By Dr Stuart Jeanne Bramhall
US vs Islamic Militants: Invisible Balance of Power by Sajjad Shaukat is, in essence, a review of western military history as it relates to Balance of Power theory. The latter is based on the premise that in the absence of an international body capable of enforcing international law, “balance of power” between dominant nations is the only force capable of containing wanton military aggressors with “excessive” economic and political power. This 2005 book presents the novel theory that the rise of stateless terrorist groups has created an “invisible balance of power,” which performs the same function in curbing US state terrorism as the Soviet Union did prior to its collapse.
Shaukat begins by tracing various balance of power relationships starting with the Peloponnesian War in ancient Greece, through the rise of European nation states and the complicated alliances that followed and finally the Cold War balance of power between the US and the Soviet Union. He points out that during the 1945-90 Cold War period, the threat of Mutually Assured (nuclear) Destruction was responsible for a lengthy war-free period in the developed world, although the two super powers continuously jockeyed for political advantage via proxy wars in the Third World.
Shaukat goes on to demonstrate that since the demise of the USSR, the US has felt free to blatantly and repeatedly violate international law. As examples, he cites
• The 1998 air strikes against Sudan and Afghanistan, condemned by Iran and China as a violation of international law.
• The 1999 air strikes against Serbia, condemned by Russia and China as “terrorism” and a violation of international law.
• The 2003 invasion of Iraq, condemned by UN Secretary General Kofi Anan as a violation of international law.
US Military Failures in Iraq and Afghanistan
However since 2003, the political influence of “group terrorism” has replaced the USSR in providing a clear check on US military ambitions. Shaukat points to failure by the US military to achieve their objective of turning Iraq and Afghanistan into economic colonies to improve strategic access to Middle East and Central Asian oil and gas resources.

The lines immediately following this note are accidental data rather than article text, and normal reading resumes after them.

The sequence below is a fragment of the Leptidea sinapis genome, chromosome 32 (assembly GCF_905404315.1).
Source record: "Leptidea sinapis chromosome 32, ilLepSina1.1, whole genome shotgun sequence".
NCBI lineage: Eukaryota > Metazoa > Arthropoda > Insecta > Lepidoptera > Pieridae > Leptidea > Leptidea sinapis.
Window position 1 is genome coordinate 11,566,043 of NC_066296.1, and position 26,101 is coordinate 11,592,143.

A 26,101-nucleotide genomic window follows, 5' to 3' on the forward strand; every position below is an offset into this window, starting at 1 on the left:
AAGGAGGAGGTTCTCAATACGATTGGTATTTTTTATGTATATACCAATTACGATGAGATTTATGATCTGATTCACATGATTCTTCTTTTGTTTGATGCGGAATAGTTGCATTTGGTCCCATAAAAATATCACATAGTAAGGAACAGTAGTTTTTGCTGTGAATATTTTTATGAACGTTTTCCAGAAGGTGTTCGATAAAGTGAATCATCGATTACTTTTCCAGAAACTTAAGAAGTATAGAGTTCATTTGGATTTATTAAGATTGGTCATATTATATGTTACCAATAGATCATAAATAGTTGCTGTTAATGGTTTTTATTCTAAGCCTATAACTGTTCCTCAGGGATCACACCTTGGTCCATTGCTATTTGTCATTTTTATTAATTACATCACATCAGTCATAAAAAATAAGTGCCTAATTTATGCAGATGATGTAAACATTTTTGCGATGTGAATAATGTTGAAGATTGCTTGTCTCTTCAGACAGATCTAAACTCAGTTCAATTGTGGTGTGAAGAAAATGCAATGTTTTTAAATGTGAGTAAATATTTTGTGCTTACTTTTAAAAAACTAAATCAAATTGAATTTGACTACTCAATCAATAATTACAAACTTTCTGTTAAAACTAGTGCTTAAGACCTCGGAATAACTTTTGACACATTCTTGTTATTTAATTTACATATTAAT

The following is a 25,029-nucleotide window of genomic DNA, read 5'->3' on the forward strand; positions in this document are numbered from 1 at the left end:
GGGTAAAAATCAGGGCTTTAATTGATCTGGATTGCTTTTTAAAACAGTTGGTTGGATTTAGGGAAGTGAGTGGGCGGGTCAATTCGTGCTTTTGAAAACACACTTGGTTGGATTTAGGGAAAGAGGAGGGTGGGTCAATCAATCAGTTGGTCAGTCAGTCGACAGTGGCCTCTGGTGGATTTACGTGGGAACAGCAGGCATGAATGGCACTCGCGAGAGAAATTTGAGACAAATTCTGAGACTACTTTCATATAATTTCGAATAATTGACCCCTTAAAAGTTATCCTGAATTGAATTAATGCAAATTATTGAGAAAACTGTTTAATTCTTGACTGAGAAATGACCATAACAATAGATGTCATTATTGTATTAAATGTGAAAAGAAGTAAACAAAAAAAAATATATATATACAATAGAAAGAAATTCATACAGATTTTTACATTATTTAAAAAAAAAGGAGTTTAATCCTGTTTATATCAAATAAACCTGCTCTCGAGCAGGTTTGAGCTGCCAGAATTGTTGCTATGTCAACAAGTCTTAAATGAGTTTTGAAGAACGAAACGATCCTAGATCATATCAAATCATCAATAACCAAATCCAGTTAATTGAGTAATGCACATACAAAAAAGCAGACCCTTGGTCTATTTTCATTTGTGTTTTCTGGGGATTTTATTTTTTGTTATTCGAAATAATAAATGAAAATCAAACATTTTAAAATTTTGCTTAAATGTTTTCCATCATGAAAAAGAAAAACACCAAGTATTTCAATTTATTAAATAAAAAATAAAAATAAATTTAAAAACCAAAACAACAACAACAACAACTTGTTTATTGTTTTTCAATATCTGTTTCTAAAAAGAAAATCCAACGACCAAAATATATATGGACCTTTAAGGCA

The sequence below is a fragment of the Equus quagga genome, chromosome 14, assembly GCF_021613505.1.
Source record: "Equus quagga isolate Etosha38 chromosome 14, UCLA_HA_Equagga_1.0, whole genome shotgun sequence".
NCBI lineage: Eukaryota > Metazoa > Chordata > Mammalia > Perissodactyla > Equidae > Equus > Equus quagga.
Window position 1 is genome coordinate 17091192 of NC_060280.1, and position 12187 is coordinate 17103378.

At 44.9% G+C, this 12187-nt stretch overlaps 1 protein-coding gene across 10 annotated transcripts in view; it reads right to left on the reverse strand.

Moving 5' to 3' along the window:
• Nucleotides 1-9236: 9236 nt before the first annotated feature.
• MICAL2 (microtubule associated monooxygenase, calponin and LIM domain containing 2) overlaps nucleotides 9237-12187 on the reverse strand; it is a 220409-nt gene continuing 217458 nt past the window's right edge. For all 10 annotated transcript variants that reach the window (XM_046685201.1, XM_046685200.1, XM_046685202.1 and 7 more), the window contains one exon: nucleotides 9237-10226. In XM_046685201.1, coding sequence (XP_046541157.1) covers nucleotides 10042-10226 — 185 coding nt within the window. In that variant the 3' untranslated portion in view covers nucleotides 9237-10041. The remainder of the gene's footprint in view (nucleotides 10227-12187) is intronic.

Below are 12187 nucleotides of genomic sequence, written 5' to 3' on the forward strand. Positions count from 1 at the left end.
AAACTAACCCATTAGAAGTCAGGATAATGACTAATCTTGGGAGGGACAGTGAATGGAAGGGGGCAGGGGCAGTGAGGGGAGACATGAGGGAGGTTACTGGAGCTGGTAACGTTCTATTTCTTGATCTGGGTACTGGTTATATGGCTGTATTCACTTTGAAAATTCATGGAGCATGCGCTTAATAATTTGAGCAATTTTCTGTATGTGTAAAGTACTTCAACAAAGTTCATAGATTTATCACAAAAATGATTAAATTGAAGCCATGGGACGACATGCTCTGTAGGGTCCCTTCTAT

He then gives numerous examples of political and diplomatic objectives Islamic groups have accomplished via specific terrorist acts. He describes the use of suicide bombers and random bombings to force the UN and Spain to withdraw from Iraq and the US from Saudi Arabia, as well as the use of high profile kidnappings and videotaped executions to pressure the Philippines, Russia, India and Kuwait to withdraw troops and workers.
Suicide Bombings as a Rational Response to Genuine Grievance
Shaukat also disputes propaganda efforts by Western leaders to portray suicide bombers as psychological deranged and/or jealous of western democracy and culture. In fact, I think he makes a compelling case for suicide bombings being a totally rational Third World response to US state terrorism, in the absence of an international body strong enough to prevent the US from victimizing weak nations. He argues that the rise of militant Islamic groups is clearly a direct response to the increasing dominance over the world economy by wealthy nations and their corporations, to the detriment of most of the citizens of the globe. He then points out that suicide bombings are always a direct response to genuine grievances (either state terrorism in the form of massive civilian casualties from carpet bombing, shelling, random shootings at checkpoints and in house to house searches, unlawful detention and torture of innocent civilians, including women and children — or “coercive diplomacy” (imposing free markets, privatization and denationalization on Third World countries). Finally, and most importantly, he points to the wide support Islamic militants movements in Iraq, Palestine and Kashmir receive from intellectuals in Muslim nations.
The Concept of Moral Force